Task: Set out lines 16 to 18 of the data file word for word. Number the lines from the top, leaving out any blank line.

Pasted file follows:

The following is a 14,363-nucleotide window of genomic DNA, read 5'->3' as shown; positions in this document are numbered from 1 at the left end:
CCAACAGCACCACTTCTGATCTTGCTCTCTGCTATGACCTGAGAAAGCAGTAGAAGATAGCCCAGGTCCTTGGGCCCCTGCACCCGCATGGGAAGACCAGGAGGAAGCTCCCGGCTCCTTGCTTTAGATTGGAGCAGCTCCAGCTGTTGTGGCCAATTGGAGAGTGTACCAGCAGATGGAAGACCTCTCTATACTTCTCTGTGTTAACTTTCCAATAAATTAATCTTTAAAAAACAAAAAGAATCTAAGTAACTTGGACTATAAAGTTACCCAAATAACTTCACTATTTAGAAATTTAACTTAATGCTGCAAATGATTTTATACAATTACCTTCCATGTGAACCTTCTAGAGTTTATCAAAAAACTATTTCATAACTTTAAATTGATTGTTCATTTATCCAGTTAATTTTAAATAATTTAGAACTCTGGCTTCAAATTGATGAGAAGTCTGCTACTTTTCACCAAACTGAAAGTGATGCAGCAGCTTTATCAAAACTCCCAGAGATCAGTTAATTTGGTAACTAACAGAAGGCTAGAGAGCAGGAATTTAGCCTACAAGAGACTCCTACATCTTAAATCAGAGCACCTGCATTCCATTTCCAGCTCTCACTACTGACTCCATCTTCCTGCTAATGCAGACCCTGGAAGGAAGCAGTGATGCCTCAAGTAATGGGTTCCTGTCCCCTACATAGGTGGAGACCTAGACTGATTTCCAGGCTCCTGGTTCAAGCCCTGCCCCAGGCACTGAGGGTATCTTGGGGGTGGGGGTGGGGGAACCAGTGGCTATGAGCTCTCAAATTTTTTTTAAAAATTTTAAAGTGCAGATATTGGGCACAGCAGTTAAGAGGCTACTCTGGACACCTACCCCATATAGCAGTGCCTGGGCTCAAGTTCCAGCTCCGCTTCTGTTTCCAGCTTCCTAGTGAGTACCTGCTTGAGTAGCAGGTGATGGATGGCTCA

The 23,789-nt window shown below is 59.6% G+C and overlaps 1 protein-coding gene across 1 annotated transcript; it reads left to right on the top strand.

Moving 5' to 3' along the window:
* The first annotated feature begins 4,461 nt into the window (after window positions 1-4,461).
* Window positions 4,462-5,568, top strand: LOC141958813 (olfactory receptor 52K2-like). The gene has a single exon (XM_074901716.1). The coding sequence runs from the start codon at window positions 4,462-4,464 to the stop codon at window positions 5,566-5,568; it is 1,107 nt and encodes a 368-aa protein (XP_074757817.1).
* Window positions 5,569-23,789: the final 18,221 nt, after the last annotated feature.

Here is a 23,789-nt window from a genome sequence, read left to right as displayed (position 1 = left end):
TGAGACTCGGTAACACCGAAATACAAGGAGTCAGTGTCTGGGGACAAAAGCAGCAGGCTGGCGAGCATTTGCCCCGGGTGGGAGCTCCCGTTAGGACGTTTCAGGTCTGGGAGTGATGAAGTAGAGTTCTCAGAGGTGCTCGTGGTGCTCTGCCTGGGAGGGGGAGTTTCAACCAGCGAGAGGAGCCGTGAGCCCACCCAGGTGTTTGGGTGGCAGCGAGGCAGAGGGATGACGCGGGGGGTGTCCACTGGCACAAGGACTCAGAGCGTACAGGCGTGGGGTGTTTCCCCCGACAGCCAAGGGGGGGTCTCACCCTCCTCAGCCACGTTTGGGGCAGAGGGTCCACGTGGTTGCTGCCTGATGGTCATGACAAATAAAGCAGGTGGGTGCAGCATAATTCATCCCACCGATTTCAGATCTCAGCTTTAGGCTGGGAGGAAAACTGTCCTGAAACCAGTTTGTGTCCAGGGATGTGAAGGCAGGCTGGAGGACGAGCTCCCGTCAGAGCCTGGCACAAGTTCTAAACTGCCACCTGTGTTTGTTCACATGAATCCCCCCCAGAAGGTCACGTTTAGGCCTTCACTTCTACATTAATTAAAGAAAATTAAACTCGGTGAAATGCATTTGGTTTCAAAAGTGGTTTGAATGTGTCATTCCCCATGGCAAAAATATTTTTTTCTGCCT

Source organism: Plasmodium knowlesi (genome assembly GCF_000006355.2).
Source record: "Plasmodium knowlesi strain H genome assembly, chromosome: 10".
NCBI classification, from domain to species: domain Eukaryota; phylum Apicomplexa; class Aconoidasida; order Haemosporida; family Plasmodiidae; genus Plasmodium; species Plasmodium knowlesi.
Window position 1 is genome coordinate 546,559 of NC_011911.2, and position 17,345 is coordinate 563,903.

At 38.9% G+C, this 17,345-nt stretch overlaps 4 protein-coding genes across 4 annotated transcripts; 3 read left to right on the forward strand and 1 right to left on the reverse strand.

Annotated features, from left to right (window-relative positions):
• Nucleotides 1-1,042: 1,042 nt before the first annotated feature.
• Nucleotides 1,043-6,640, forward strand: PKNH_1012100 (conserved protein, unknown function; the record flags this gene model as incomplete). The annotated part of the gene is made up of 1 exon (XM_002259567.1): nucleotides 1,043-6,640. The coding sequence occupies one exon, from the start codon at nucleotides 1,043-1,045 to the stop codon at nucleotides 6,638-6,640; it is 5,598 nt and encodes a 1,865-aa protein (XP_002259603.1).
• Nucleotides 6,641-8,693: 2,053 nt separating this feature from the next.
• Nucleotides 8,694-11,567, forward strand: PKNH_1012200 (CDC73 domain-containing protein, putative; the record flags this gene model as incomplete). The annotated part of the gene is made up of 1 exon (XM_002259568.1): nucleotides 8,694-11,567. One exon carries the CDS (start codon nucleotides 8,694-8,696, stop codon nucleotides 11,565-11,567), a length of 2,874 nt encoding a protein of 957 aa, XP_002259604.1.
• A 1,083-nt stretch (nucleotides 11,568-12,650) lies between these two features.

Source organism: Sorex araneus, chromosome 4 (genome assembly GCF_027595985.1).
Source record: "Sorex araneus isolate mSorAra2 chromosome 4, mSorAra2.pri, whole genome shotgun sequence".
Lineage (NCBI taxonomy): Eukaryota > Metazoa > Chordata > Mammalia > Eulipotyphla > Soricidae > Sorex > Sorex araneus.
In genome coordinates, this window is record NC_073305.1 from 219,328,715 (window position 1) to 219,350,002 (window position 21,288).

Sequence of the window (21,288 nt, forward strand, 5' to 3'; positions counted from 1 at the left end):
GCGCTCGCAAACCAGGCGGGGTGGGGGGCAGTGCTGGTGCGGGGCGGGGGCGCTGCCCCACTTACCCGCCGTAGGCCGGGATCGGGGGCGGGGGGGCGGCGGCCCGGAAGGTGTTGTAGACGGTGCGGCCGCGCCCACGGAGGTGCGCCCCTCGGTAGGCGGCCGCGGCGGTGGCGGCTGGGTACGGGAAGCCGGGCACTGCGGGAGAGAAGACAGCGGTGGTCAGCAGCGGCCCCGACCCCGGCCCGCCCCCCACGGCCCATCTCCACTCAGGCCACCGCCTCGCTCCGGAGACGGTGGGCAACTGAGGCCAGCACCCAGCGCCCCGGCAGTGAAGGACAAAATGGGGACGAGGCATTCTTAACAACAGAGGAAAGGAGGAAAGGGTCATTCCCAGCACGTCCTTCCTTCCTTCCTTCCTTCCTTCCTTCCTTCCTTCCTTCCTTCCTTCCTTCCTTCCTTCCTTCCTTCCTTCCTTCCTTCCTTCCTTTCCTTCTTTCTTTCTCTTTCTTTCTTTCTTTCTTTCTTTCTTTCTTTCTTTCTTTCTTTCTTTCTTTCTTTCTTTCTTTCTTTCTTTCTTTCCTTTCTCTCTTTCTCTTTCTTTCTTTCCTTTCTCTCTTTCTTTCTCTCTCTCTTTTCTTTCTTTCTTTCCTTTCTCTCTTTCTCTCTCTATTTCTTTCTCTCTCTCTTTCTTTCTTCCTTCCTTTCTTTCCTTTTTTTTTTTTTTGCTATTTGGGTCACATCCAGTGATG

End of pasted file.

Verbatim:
• Nucleotides 1-1,042: 1,042 nt before the first annotated feature.
• Nucleotides 1,043-6,640, forward strand: PKNH_1012100 (conserved protein, unknown function; the record flags this gene model as incomplete). The annotated part of the gene is made up of 1 exon (XM_002259567.1): nucleotides 1,043-6,640. The coding sequence occupies one exon, from the start codon at nucleotides 1,043-1,045 to the stop codon at nucleotides 6,638-6,640; it is 5,598 nt and encodes a 1,865-aa protein (XP_002259603.1).
• Nucleotides 6,641-8,693: 2,053 nt separating this feature from the next.